DARK MATTER displays IQ performing at their very best. Peter Nicholls staying strong with his controlled vocal delivery of emotional lyrical tugs in perfect poetic expressiveness, Mike Holmes alternating between powerful power chords and Hackett inspired soaring solos and Martin Orford's cranking out the masterful keyboard deliveries that put IQ in the big boys club of progressive rock as he ekes out tender grooves and church organ fueled bombast that adds and provides the primary currency of IQ's neo-prog sound properties so gracefully. Likewise the dualistic effect of John Jowitt's bass grooves and Paul Cook's precisely delivered percussive tact all conspire to create a beautifully performed melodic progressive rock album that dishes out five tracks including the 24 and a half closer "Harvest Of Souls" that offers seven developments through the monumental suite.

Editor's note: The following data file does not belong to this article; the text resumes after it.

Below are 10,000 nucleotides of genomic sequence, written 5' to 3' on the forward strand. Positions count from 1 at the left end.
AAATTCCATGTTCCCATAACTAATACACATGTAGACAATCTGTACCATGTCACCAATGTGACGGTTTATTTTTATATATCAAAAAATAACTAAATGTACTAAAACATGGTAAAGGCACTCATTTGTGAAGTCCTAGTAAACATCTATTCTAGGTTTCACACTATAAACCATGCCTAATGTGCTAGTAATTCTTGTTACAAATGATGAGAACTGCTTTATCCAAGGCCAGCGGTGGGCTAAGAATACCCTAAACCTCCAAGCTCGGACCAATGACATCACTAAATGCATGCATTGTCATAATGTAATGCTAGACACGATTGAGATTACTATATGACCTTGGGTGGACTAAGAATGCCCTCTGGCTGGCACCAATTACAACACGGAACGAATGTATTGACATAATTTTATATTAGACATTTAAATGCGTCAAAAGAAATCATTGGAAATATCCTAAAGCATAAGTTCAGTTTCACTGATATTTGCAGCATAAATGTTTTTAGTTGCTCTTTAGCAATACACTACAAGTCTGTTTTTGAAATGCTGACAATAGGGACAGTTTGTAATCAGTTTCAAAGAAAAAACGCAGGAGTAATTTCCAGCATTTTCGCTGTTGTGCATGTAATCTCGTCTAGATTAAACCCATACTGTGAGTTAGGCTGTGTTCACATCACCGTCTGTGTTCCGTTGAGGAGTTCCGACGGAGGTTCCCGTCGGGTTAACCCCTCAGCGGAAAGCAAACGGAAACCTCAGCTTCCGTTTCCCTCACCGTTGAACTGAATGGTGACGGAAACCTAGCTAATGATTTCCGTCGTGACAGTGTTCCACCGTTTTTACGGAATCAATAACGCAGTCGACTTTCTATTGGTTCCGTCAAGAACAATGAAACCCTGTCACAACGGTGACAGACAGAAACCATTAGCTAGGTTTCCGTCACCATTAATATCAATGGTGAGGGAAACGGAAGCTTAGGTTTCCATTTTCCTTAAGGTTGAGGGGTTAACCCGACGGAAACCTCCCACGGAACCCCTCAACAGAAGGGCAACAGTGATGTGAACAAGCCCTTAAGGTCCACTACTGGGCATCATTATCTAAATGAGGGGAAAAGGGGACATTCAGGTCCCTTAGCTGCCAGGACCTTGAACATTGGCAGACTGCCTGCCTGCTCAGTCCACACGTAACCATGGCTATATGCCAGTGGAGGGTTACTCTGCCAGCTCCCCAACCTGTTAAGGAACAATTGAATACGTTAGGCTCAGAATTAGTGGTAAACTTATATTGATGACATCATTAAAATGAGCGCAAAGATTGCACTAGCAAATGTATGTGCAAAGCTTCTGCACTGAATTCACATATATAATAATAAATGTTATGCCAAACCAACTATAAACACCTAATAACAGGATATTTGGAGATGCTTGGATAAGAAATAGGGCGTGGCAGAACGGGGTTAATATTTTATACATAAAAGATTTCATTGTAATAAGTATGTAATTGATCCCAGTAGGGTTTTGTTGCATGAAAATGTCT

The tone is set with the atmospheric and ethereal intro of "Sacred Sound" that sounds like the soundtrack to a helium balloon ready to break free from Earth's gravitational pull that slowly introduces the groove oriented 7/8 time signature and allows Orford's organ riffing to slowly gestate into a monstrous rumble of keyboard excellence. Nicholls joins in as the bass and drums individually create a corresponding counterpoint that finds the band blending together in perfect harmony. The next three shorter tracks find a slew of changes including tender acoustic guitar passages, Pink Floyd inspired space rock, mellotron, mellotron and more mellotron as well as a more typical IQ style that honestly doesn't distinguish itself drastically from previous efforts such as "The Seventh House."